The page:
Having said all of that, I did just read, like, five of them (in a very random order!). So obviously it didn't bother me all that much. I find a lot of her worldbuilding interesting; I still don't really get why the universe ends up revolving around what are essentially transportation centres, even if they are doing it with their minds, when some of the other Talents - especially Finding - seem so much more intriguing. But life in the Linears is kind of fun to read about (if, er, unintentionally racist) and I like the first-steps-into-space arc in the Pegasus books. Space colonisation is cool. Flawed but still basically entertaining.(less)
Not my favourite Le Guin, nor even close - I tried to re-read this a few months back and couldn't get into it at all. I picked it up again, though, an...moreNot my favourite Le Guin, nor even close - I tried to re-read this a few months back and couldn't get into it at all. I picked it up again, though, and enjoyed it a lot more the second time around. Nothing especially memorable, but... I do like Okzat-Ozkat, and Sutty's ambivalence around her own history, and the complexity of Dovsan society under the surface.(less)
I... think I actually like GMH less than when I started. His best is amazing, but this is a nearly-complete collection, including all the poems, and a...moreI... think I actually like GMH less than when I started. His best is amazing, but this is a nearly-complete collection, including all the poems, and a lot of them aren't all that great. Or at least they are too frilly and Victorian for me. I don't think it benefited in being read in parallel with Larkin, who is a seriously miserable jerk, but who writes amazingly clear and lucid poetry - his use of language, wow.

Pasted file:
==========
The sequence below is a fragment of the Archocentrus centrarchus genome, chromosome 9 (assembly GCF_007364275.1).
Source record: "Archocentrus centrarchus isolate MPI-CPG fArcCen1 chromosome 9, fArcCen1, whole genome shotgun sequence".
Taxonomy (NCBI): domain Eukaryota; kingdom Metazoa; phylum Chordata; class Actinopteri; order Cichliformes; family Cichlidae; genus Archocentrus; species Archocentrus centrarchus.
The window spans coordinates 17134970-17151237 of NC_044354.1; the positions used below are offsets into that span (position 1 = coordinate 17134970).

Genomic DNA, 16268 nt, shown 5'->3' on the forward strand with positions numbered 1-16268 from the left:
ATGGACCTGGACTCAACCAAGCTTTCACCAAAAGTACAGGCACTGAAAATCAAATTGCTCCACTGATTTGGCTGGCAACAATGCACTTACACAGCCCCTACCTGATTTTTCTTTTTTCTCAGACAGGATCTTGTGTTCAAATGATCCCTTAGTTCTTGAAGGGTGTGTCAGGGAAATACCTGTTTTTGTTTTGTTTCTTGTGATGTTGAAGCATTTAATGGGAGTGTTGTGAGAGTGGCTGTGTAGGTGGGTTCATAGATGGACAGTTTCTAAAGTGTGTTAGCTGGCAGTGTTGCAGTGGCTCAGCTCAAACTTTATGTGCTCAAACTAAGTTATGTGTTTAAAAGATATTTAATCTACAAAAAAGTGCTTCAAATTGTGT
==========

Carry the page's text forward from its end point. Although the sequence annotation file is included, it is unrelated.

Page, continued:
I still think God's Grandeur is amazing, but there aren't enough other poems that reach that level for me.(less)
A marvellously assembled collection of material tracing Oxford University through its thousand-year history. The title represents synecdoche in an alm...moreA marvellously assembled collection of material tracing Oxford University through its thousand-year history. The title represents synecdoche in an almost inexcusable yet thoroughly characteristic form - very little of the book is about the city of Oxford in any meaningful way, but given the history of conflict between Town and Gown, and the entirely unreasonable level of control the University had over the city for centuries, well. It seems somehow appropriate that the University should assume unto itself the name of the city without explanation or apology.
I don't know how this would read to someone who didn't love the place; it isn't blind to the faults, but the whole book is suffused by a deep affection for Oxford and for the project of Oxford, the pursuit of learning above all else. I felt intensely nostalgic, reading it, and grateful for my own experiences there, but I wouldn't necessarily recommend it to someone who didn't have fond memories of their own Oxford degree...(less)